Nigeria re-states commitment to ICC

by | November 3, 2016 6:13 pm

The Nigerian government on Thursday said that the country remains a loyal member of the International Criminal Court (ICC), even as some other African nations have denounced its membership in recent times.
This was contained in a statement from the Nigerian ministry of foreign affairs signed by Jane Bassey Adams, who is the acting spokesperson for the ministry.
The pronouncement became necessary on the heels of recent developments witnessed on withdrawal of membership of the International Criminal Court (ICC) by some African countries, which the Nigerian government referred to as national decisions.
“The Ministry of Foreign Affairs wishes to emphasize the government of Nigeria has no intention of pulling out of the ICC towards improving the working methods of the court for a mere efficient delivery of its mandate in the service of humanity and equitable justice,” the statement read in part.
“Nigeria is and remains a signatory to the Rome Statute adopted on 17th July 1998 and which entered into force in July 1, 2002. Nigeria deposited its instrument on 27th September, 2001,” it further read.
Many member states of The UN, not just Africans, are not yet signatories and state parties of the statute, though non membership does not protect anyone from prosecution by the court, as the UN Security Council can refer cases to the court.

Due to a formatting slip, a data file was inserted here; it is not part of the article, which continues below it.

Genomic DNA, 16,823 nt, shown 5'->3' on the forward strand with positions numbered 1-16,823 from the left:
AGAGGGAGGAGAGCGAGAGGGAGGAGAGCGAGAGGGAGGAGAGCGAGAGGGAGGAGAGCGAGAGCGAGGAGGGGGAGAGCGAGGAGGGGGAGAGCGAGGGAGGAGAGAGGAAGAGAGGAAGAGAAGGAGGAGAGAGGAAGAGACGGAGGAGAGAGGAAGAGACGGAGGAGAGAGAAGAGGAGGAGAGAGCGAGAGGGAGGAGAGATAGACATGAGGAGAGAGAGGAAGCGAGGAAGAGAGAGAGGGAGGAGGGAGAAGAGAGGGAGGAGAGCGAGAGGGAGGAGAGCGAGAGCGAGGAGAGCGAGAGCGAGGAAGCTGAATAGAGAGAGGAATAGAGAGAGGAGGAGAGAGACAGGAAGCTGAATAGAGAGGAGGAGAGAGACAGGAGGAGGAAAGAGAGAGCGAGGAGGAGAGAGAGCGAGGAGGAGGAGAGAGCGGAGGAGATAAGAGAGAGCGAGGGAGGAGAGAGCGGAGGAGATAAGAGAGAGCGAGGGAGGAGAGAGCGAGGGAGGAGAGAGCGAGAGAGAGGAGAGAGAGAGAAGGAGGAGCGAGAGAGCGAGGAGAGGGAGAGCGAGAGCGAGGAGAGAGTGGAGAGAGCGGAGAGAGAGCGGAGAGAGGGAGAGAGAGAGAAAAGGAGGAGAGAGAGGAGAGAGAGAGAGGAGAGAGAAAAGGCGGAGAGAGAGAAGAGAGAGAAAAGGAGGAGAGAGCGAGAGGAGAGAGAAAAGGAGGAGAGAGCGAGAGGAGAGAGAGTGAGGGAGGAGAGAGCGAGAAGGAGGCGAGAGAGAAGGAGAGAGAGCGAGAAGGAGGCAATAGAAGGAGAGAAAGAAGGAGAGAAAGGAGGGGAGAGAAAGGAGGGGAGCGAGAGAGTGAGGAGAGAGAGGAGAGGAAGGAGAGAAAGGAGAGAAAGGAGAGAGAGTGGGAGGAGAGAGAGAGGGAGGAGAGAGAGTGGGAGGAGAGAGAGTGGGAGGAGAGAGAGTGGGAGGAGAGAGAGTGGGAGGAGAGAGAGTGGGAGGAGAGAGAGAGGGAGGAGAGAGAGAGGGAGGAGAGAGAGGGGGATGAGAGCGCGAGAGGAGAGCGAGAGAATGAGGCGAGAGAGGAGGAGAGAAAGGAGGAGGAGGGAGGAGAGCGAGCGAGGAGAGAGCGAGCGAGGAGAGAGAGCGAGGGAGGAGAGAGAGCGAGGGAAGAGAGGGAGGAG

“The time has however come to call on all member states who have not yet signed the Rome Statute to consider becoming signatories to the statute, it is only by working together that we can ensure that the court effectively performs its functions and serves humanity faithfully,” the Nigerian government posited.
It also stressed that Nigeria underscores the ideals and objectives which inspired the creation of ICC, which include fighting impunity and ensuring that perpetrators of crimes such as war crimes, genocide and crimes against humanity are brought to justice.
In June 2009, several African states, including Comoros, Djibouti, and Senegal, called on African states parties to withdraw en masse from the statute in protest against the indictment of Sudanese President Omar al-Bashir.
In September 2013, Kenya’s national assembly passed a motion to withdraw from the ICC in protest against the ICC investigation in Kenya.
A mass withdrawal from the ICC by African member states in response to the trial of Kenyan authorities was discussed at a special summit of the African Union later in October of the same year.
On October 21, 2016, it was reported that a document dated October 19 for the government of South Africa to withdraw from ICC had been signed by Maite Nkoana-Mashabane, the minister of international relations and co-operation. 
This was followed by similar withdrawal pronouncements from the ICC by Gambia and Burundi later in the same month.
However, the government said “the ICC represents the hope and aspirations of millions of people around the world. Nigeria as a state party to the Rome Statute believes that the court represents an International mechanism for ensuring justice for all.”
It further added that “a strengthened, reinvigorated and fine-tuned ICC as a symbol of the International Criminal system has an important role to play to offer solace to victims of heinous, despicable and dastardly crimes while letting the perpetrators of those crimes know that there is no rest for the wicked.”